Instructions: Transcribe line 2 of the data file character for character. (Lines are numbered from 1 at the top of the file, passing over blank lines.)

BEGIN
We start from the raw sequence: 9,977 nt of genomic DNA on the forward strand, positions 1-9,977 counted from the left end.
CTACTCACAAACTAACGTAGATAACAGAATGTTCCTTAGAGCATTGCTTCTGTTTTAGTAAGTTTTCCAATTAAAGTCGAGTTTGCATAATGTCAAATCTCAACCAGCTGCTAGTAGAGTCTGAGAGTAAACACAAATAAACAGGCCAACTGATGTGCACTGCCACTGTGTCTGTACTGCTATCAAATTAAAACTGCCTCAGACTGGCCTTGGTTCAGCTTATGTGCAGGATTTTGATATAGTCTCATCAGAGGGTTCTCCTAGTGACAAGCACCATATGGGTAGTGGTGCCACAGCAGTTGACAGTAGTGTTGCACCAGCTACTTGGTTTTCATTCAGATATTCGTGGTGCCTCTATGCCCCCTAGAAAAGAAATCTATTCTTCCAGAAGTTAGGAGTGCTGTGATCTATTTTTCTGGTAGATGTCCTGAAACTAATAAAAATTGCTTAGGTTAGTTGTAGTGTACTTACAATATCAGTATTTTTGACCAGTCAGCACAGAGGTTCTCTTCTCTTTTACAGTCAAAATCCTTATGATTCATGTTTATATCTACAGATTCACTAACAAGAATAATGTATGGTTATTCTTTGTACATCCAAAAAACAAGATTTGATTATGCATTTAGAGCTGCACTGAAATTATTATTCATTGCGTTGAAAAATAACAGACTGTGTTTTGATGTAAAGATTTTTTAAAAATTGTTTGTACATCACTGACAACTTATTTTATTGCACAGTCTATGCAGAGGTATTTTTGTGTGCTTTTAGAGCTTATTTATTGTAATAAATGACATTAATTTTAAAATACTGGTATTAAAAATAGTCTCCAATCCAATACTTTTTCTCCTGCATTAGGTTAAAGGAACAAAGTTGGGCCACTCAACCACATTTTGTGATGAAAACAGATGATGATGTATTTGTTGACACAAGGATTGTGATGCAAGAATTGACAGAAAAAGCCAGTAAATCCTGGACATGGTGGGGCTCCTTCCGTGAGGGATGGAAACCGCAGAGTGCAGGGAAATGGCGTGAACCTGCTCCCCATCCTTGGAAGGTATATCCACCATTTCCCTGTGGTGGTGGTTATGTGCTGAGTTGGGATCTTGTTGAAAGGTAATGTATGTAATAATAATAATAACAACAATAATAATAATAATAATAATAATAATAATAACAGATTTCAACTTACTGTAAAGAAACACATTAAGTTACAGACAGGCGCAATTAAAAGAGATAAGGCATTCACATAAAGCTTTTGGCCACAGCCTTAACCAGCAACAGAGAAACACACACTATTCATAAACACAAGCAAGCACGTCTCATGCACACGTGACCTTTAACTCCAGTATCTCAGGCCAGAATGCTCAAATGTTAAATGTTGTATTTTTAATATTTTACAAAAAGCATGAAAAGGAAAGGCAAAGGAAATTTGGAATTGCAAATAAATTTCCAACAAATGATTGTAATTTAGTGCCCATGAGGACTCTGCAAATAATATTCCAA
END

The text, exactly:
CTACTCACAAACTAACGTAGATAACAGAATGTTCCTTAGAGCATTGCTTCTGTTTTAGTAAGTTTTCCAATTAAAGTCGAGTTTGCATAATGTCAAATCTCAACCAGCTGCTAGTAGAGTCTGAGAGTAAACACAAATAAACAGGCCAACTGATGTGCACTGCCACTGTGTCTGTACTGCTATCAAATTAAAACTGCCTCAGACTGGCCTTGGTTCAGCTTATGTGCAGGATTTTGATATAGTCTCATCAGAGGGTTCTCCTAGTGACAAGCACCATATGGGTAGTGGTGCCACAGCAGTTGACAGTAGTGTTGCACCAGCTACTTGGTTTTCATTCAGATATTCGTGGTGCCTCTATGCCCCCTAGAAAAGAAATCTATTCTTCCAGAAGTTAGGAGTGCTGTGATCTATTTTTCTGGTAGATGTCCTGAAACTAATAAAAATTGCTTAGGTTAGTTGTAGTGTACTTACAATATCAGTATTTTTGACCAGTCAGCACAGAGGTTCTCTTCTCTTTTACAGTCAAAATCCTTATGATTCATGTTTATATCTACAGATTCACTAACAAGAATAATGTATGGTTATTCTTTGTACATCCAAAAAACAAGATTTGATTATGCATTTAGAGCTGCACTGAAATTATTATTCATTGCGTTGAAAAATAACAGACTGTGTTTTGATGTAAAGATTTTTTAAAAATTGTTTGTACATCACTGACAACTTATTTTATTGCACAGTCTATGCAGAGGTATTTTTGTGTGCTTTTAGAGCTTATTTATTGTAATAAATGACATTAATTTTAAAATACTGGTATTAAAAATAGTCTCCAATCCAATACTTTTTCTCCTGCATTAGGTTAAAGGAACAAAGTTGGGCCACTCAACCACATTTTGTGATGAAAACAGATGATGATGTATTTGTTGACACAAGGATTGTGATGCAAGAATTGACAGAAAAAGCCAGTAAATCCTGGACATGGTGGGGCTCCTTCCGTGAGGGATGGAAACCGCAGAGTGCAGGGAAATGGCGTGAACCTGCTCCCCATCCTTGGAAGGTATATCCACCATTTCCCTGTGGTGGTGGTTATGTGCTGAGTTGGGATCTTGTTGAAAGGTAATGTATGTAATAATAATAATAACAACAATAATAATAATAATAATAATAATAATAATAACAGATTTCAACTTACTGTAAAGAAACACATTAAGTTACAGACAGGCGCAATTAAAAGAGATAAGGCATTCACATAAAGCTTTTGGCCACAGCCTTAACCAGCAACAGAGAAACACACACTATTCATAAACACAAGCAAGCACGTCTCATGCACACGTGACCTTTAACTCCAGTATCTCAGGCCAGAATGCTCAAATGTTAAATGTTGTATTTTTAATATTTTACAAAAAGCATGAAAAGGAAAGGCAAAGGAAATTTGGAATTGCAAATAAATTTCCAACAAATGATTGTAATTTAGTGCCCATGAGGACTCTGCAAATAATATTCCAA